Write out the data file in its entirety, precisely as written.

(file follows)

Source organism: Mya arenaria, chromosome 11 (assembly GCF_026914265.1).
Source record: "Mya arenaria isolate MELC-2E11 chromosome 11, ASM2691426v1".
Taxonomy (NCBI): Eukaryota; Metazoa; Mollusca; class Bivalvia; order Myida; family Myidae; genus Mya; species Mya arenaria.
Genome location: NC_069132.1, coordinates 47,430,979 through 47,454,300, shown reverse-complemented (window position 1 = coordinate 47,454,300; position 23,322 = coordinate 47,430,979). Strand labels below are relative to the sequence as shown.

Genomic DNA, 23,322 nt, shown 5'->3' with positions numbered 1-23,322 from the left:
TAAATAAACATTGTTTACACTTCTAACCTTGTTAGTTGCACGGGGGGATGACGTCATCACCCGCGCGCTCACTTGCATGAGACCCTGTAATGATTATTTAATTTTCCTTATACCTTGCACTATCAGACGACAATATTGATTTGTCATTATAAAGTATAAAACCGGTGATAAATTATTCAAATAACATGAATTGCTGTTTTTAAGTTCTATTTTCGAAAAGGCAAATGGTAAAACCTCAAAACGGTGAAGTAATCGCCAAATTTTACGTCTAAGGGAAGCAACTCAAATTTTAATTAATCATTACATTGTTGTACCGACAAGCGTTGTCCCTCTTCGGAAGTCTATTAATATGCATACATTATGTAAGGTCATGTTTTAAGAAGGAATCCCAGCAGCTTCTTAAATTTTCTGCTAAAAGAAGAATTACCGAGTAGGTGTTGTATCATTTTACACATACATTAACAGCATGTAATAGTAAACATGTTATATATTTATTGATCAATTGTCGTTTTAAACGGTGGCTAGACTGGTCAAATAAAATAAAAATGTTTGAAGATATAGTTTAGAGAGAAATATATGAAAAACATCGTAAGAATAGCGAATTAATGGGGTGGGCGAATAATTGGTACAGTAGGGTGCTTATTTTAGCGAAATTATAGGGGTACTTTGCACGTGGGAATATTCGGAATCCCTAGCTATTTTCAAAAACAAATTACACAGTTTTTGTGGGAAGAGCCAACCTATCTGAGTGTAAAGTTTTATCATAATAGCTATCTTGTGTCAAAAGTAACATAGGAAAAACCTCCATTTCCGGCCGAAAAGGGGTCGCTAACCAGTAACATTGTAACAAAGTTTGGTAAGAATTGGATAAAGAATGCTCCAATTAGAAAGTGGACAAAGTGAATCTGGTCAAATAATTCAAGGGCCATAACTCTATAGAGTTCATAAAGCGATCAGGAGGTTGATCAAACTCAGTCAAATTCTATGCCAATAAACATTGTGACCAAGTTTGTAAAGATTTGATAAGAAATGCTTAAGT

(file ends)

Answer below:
Source organism: Mya arenaria, chromosome 11 (assembly GCF_026914265.1).
Source record: "Mya arenaria isolate MELC-2E11 chromosome 11, ASM2691426v1".
Taxonomy (NCBI): Eukaryota; Metazoa; Mollusca; class Bivalvia; order Myida; family Myidae; genus Mya; species Mya arenaria.
Genome location: NC_069132.1, coordinates 47,430,979 through 47,454,300, shown reverse-complemented (window position 1 = coordinate 47,454,300; position 23,322 = coordinate 47,430,979). Strand labels below are relative to the sequence as shown.

Genomic DNA, 23,322 nt, shown 5'->3' with positions numbered 1-23,322 from the left:
TAAATAAACATTGTTTACACTTCTAACCTTGTTAGTTGCACGGGGGGATGACGTCATCACCCGCGCGCTCACTTGCATGAGACCCTGTAATGATTATTTAATTTTCCTTATACCTTGCACTATCAGACGACAATATTGATTTGTCATTATAAAGTATAAAACCGGTGATAAATTATTCAAATAACATGAATTGCTGTTTTTAAGTTCTATTTTCGAAAAGGCAAATGGTAAAACCTCAAAACGGTGAAGTAATCGCCAAATTTTACGTCTAAGGGAAGCAACTCAAATTTTAATTAATCATTACATTGTTGTACCGACAAGCGTTGTCCCTCTTCGGAAGTCTATTAATATGCATACATTATGTAAGGTCATGTTTTAAGAAGGAATCCCAGCAGCTTCTTAAATTTTCTGCTAAAAGAAGAATTACCGAGTAGGTGTTGTATCATTTTACACATACATTAACAGCATGTAATAGTAAACATGTTATATATTTATTGATCAATTGTCGTTTTAAACGGTGGCTAGACTGGTCAAATAAAATAAAAATGTTTGAAGATATAGTTTAGAGAGAAATATATGAAAAACATCGTAAGAATAGCGAATTAATGGGGTGGGCGAATAATTGGTACAGTAGGGTGCTTATTTTAGCGAAATTATAGGGGTACTTTGCACGTGGGAATATTCGGAATCCCTAGCTATTTTCAAAAACAAATTACACAGTTTTTGTGGGAAGAGCCAACCTATCTGAGTGTAAAGTTTTATCATAATAGCTATCTTGTGTCAAAAGTAACATAGGAAAAACCTCCATTTCCGGCCGAAAAGGGGTCGCTAACCAGTAACATTGTAACAAAGTTTGGTAAGAATTGGATAAAGAATGCTCCAATTAGAAAGTGGACAAAGTGAATCTGGTCAAATAATTCAAGGGCCATAACTCTATAGAGTTCATAAAGCGATCAGGAGGTTGATCAAACTCAGTCAAATTCTATGCCAATAAACATTGTGACCAAGTTTGTAAAGATTTGATAAGAAATGCTTAAGT